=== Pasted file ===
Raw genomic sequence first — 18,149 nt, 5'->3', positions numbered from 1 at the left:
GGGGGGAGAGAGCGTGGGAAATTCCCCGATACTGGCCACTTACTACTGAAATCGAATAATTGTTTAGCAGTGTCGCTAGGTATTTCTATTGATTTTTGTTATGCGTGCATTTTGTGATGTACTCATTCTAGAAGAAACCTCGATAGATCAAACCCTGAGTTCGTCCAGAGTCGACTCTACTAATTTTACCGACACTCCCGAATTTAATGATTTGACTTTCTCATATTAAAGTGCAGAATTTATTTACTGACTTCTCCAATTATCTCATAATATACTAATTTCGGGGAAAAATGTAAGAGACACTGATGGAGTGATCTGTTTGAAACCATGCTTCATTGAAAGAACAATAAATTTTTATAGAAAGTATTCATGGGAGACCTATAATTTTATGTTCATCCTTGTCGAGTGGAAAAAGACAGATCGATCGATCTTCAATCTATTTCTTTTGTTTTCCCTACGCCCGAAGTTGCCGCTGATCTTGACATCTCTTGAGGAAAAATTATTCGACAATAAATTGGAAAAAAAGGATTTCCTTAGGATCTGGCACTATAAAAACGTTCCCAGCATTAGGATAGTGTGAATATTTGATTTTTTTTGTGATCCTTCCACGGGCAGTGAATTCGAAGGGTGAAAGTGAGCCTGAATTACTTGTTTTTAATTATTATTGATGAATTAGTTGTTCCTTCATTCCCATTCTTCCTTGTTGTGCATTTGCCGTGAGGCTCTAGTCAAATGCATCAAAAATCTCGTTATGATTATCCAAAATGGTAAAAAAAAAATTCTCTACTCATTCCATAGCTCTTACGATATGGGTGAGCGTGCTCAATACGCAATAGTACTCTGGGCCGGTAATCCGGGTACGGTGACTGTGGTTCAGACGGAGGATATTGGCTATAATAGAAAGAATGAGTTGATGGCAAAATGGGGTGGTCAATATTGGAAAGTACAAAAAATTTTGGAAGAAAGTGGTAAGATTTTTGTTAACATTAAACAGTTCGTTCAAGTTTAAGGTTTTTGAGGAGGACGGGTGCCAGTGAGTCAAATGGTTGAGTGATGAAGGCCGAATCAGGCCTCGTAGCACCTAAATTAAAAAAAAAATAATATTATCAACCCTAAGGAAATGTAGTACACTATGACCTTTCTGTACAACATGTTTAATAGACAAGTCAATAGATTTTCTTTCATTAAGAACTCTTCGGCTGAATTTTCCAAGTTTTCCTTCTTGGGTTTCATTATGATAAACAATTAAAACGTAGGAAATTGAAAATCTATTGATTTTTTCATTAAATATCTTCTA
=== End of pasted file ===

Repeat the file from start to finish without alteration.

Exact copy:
Raw genomic sequence first — 18,149 nt, 5'->3', positions numbered from 1 at the left:
GGGGGGAGAGAGCGTGGGAAATTCCCCGATACTGGCCACTTACTACTGAAATCGAATAATTGTTTAGCAGTGTCGCTAGGTATTTCTATTGATTTTTGTTATGCGTGCATTTTGTGATGTACTCATTCTAGAAGAAACCTCGATAGATCAAACCCTGAGTTCGTCCAGAGTCGACTCTACTAATTTTACCGACACTCCCGAATTTAATGATTTGACTTTCTCATATTAAAGTGCAGAATTTATTTACTGACTTCTCCAATTATCTCATAATATACTAATTTCGGGGAAAAATGTAAGAGACACTGATGGAGTGATCTGTTTGAAACCATGCTTCATTGAAAGAACAATAAATTTTTATAGAAAGTATTCATGGGAGACCTATAATTTTATGTTCATCCTTGTCGAGTGGAAAAAGACAGATCGATCGATCTTCAATCTATTTCTTTTGTTTTCCCTACGCCCGAAGTTGCCGCTGATCTTGACATCTCTTGAGGAAAAATTATTCGACAATAAATTGGAAAAAAAGGATTTCCTTAGGATCTGGCACTATAAAAACGTTCCCAGCATTAGGATAGTGTGAATATTTGATTTTTTTTGTGATCCTTCCACGGGCAGTGAATTCGAAGGGTGAAAGTGAGCCTGAATTACTTGTTTTTAATTATTATTGATGAATTAGTTGTTCCTTCATTCCCATTCTTCCTTGTTGTGCATTTGCCGTGAGGCTCTAGTCAAATGCATCAAAAATCTCGTTATGATTATCCAAAATGGTAAAAAAAAAATTCTCTACTCATTCCATAGCTCTTACGATATGGGTGAGCGTGCTCAATACGCAATAGTACTCTGGGCCGGTAATCCGGGTACGGTGACTGTGGTTCAGACGGAGGATATTGGCTATAATAGAAAGAATGAGTTGATGGCAAAATGGGGTGGTCAATATTGGAAAGTACAAAAAATTTTGGAAGAAAGTGGTAAGATTTTTGTTAACATTAAACAGTTCGTTCAAGTTTAAGGTTTTTGAGGAGGACGGGTGCCAGTGAGTCAAATGGTTGAGTGATGAAGGCCGAATCAGGCCTCGTAGCACCTAAATTAAAAAAAAAATAATATTATCAACCCTAAGGAAATGTAGTACACTATGACCTTTCTGTACAACATGTTTAATAGACAAGTCAATAGATTTTCTTTCATTAAGAACTCTTCGGCTGAATTTTCCAAGTTTTCCTTCTTGGGTTTCATTATGATAAACAATTAAAACGTAGGAAATTGAAAATCTATTGATTTTTTCATTAAATATCTTCTA